Why can't we create object in Qt without the new keyword (i.e. on stack)?

Why can't we create object in QT without the new keyword? Usually we create pointer to an object, like this:

QLabel *ql=new QLabel();    ql->show()

But I want to create an object like this:

QLabel ql=QLabel();    ql.show()

Is it possible?

Answers


The thing is that the Qt controls (labels, buttons) are in a hierarchy (buttons belong to forms, for example). And the way Qt is implemented requires that when an object is destroyed, all objects that belong to it are destroyed as well.

If you place objects on a stack (that's how "create without new keyword" is really called), they will be destroyed automatically. That's the property of C++, and it holds for all programs. Here's how the things would work if you allocated your label on the stack.

{
    QLabel ql = QLabel(some_form); 
    ql.show()
} // scope ends, ql is deleted

delete some_form;
  // ql will be deleted here as well
  // but it's already dead!
  // Program crashes!

Such stack allocation would mean that when you destroy the object the label belongs to, the label might already have been destroyed. It will make your program crash.

Actually, you can sometimes create objects on stack. In the main function, you may allocate on stack your "main control" (usually it's the main window). The thing is that this object won't be destroyed during the program execution, so it can safely be on stack until main exits--i.e. the program terminates. Here's a quote from Qt tutorial:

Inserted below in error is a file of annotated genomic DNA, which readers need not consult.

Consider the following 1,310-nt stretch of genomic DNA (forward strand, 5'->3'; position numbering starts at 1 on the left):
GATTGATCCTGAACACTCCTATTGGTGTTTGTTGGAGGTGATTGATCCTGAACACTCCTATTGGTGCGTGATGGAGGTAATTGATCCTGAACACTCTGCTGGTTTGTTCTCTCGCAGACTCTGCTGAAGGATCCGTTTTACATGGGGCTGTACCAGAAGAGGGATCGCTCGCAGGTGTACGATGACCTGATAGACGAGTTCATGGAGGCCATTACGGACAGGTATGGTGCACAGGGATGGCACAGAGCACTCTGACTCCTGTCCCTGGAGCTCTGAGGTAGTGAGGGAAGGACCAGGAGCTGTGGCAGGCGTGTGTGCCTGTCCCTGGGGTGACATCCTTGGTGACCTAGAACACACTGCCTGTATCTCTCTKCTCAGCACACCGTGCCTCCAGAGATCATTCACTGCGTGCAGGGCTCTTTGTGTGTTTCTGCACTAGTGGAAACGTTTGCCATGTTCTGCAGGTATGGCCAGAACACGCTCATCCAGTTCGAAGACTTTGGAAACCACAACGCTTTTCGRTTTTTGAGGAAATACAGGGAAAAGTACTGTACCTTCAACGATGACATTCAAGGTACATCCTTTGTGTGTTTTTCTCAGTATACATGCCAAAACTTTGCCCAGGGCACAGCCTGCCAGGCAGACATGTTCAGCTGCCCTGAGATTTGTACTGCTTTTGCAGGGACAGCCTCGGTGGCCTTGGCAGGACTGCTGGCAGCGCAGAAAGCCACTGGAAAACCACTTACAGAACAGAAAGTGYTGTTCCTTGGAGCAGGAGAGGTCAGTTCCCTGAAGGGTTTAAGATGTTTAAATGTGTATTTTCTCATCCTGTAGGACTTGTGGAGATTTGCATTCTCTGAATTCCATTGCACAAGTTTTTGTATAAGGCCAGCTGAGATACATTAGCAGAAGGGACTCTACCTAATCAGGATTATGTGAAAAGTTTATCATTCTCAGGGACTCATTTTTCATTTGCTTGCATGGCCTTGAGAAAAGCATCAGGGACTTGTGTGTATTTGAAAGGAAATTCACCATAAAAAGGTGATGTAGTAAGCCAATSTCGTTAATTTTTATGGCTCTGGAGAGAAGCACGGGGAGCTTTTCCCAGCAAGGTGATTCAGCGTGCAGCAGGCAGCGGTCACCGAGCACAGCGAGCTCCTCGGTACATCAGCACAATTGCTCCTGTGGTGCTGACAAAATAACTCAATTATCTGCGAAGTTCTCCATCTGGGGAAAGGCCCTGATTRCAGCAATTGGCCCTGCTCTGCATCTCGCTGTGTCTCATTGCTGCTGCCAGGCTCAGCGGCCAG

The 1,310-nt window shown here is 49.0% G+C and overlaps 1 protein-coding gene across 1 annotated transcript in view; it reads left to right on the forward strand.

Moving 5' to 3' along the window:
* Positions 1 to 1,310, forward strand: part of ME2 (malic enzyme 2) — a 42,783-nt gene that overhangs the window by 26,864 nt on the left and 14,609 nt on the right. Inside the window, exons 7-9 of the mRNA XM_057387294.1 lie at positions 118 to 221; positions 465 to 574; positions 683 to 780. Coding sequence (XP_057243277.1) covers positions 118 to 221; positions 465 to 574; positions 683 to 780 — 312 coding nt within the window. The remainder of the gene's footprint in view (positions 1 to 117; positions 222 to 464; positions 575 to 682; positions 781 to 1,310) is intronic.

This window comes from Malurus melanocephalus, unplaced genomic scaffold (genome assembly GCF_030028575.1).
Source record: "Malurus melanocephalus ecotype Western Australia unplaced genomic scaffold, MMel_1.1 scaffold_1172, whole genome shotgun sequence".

#include <QApplication>
 #include <QPushButton>
 #include <QTranslator>

 int main(int argc, char *argv[])
 {
     QApplication app(argc, argv);

     QTranslator translator;
     translator.load("hellotr_la");
     app.installTranslator(&translator);

     QPushButton hello(QPushButton::tr("Hello world!"));
     hello.resize(100, 30);

     hello.show();
     return app.exec();
 }

Change

QLabel ql=QLabel();

to

QLabel ql;

and read some C++ book.


You can create Qt objects from stack (without new) but those objects are automatically deleted when they fall out of scope. For example:

void doSomething()
{
    QLabel ql; 
    ql.show()
} // scope ends, ql is deleted

And that's how C++ works, it's not a Qt specific feature.


QLabel ql;

creates a QLabel on the stack. Note that it just lives until the current scope exits.


Such code:

QLabel ql=QLabel();    ql.show()

won't compile, because QLabel inherits QObject. And you can't make a copy of QObject, because its copy constructor and assignment operators are disabled: http://doc.trolltech.com/4.6/qobject.html#no-copy-constructor

However,

QLabel ql;

will work.


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